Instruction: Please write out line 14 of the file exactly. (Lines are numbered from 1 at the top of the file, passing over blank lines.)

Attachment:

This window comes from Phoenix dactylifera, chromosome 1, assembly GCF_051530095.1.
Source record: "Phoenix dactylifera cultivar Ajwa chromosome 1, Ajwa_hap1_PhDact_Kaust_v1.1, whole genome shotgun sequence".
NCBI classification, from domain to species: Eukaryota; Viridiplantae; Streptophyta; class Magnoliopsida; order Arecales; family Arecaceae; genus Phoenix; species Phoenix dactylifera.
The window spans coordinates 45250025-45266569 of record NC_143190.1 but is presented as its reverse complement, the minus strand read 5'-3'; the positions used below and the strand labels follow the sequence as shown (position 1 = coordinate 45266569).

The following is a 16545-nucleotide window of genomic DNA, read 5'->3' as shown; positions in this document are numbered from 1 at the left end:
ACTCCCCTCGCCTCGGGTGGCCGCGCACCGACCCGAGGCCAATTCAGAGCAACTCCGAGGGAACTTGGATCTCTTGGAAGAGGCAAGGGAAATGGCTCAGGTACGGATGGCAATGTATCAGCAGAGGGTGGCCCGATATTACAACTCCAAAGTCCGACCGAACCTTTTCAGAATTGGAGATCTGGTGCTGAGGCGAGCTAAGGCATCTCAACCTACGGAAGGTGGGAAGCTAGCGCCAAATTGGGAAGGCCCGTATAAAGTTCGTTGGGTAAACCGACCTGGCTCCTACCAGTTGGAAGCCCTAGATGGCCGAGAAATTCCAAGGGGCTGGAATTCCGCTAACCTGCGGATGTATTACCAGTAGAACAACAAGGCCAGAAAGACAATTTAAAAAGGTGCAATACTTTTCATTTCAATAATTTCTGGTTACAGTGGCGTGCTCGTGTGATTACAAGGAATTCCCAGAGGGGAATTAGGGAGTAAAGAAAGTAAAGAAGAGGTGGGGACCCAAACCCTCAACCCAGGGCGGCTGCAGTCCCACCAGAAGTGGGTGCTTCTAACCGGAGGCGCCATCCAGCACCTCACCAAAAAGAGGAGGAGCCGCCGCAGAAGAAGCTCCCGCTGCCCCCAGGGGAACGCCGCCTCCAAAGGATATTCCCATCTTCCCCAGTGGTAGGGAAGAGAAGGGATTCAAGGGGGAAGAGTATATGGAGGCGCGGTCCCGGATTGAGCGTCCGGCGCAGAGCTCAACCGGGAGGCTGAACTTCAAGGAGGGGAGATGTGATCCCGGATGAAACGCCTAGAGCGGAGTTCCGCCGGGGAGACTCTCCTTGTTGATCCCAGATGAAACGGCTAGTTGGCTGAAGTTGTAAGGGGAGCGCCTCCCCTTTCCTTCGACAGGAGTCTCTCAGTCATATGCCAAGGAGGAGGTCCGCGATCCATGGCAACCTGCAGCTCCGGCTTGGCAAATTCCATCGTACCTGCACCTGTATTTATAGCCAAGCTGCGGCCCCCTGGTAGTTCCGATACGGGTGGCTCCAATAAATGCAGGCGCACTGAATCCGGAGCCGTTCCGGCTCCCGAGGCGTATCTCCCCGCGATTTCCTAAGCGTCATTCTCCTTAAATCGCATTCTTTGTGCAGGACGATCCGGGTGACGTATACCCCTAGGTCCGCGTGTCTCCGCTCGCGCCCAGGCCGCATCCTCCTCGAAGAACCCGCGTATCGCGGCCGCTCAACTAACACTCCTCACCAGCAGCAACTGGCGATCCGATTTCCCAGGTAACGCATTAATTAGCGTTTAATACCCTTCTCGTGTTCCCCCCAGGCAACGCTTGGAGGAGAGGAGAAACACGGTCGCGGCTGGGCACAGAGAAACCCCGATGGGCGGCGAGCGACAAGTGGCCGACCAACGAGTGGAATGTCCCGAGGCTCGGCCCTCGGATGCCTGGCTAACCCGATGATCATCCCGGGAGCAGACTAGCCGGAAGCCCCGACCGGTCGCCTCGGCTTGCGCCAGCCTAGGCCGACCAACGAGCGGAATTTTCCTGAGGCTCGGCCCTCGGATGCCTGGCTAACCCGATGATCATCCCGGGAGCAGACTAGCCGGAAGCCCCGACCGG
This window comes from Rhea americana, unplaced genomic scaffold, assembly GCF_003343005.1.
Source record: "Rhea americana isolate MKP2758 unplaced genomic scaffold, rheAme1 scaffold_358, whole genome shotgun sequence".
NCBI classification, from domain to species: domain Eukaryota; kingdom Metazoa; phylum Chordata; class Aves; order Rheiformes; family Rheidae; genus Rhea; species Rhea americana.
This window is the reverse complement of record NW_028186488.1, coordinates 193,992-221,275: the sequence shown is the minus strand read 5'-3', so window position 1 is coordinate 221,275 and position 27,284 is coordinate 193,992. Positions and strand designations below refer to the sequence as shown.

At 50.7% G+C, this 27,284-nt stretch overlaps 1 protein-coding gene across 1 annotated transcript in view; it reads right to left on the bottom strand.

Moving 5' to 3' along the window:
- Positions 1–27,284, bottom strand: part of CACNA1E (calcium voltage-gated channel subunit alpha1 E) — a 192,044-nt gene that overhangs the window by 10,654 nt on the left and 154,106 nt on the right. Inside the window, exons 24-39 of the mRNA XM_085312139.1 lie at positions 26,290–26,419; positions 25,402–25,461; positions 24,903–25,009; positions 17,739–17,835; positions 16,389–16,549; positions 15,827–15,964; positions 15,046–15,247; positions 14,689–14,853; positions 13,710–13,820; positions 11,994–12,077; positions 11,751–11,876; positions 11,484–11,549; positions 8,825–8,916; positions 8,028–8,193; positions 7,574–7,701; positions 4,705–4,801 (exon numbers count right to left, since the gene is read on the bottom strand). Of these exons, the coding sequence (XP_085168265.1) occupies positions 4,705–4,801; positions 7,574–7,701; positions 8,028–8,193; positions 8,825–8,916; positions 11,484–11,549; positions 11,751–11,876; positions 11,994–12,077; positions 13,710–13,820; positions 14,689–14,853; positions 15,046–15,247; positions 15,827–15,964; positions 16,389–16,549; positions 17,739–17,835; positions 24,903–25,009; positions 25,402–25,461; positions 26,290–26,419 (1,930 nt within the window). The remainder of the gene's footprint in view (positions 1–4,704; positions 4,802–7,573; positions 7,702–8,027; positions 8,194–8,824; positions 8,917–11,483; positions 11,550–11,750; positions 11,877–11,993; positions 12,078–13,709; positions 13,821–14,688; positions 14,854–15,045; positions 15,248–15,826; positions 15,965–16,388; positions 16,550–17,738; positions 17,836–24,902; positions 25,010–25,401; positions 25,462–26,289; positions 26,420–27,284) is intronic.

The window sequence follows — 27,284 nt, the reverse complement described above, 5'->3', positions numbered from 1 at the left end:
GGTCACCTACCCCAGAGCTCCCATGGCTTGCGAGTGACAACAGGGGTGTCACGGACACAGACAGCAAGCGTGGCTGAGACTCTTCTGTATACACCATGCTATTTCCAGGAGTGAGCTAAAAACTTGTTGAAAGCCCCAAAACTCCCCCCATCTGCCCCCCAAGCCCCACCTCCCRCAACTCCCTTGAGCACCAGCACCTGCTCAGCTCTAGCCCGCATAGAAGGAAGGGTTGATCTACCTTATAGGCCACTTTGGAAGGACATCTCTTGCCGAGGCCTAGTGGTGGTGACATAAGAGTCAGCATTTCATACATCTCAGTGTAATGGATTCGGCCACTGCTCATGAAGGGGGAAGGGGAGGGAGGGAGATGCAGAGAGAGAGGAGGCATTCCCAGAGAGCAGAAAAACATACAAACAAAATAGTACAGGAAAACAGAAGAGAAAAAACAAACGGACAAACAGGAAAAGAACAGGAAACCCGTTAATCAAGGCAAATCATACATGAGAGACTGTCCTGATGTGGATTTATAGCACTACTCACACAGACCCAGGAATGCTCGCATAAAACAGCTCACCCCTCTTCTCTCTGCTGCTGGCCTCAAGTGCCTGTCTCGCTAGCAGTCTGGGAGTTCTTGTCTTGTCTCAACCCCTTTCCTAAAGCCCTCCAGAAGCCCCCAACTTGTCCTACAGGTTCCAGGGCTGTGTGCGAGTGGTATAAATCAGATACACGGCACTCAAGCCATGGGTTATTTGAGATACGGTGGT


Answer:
The window sequence follows — 27,284 nt, the reverse complement described above, 5'->3', positions numbered from 1 at the left end: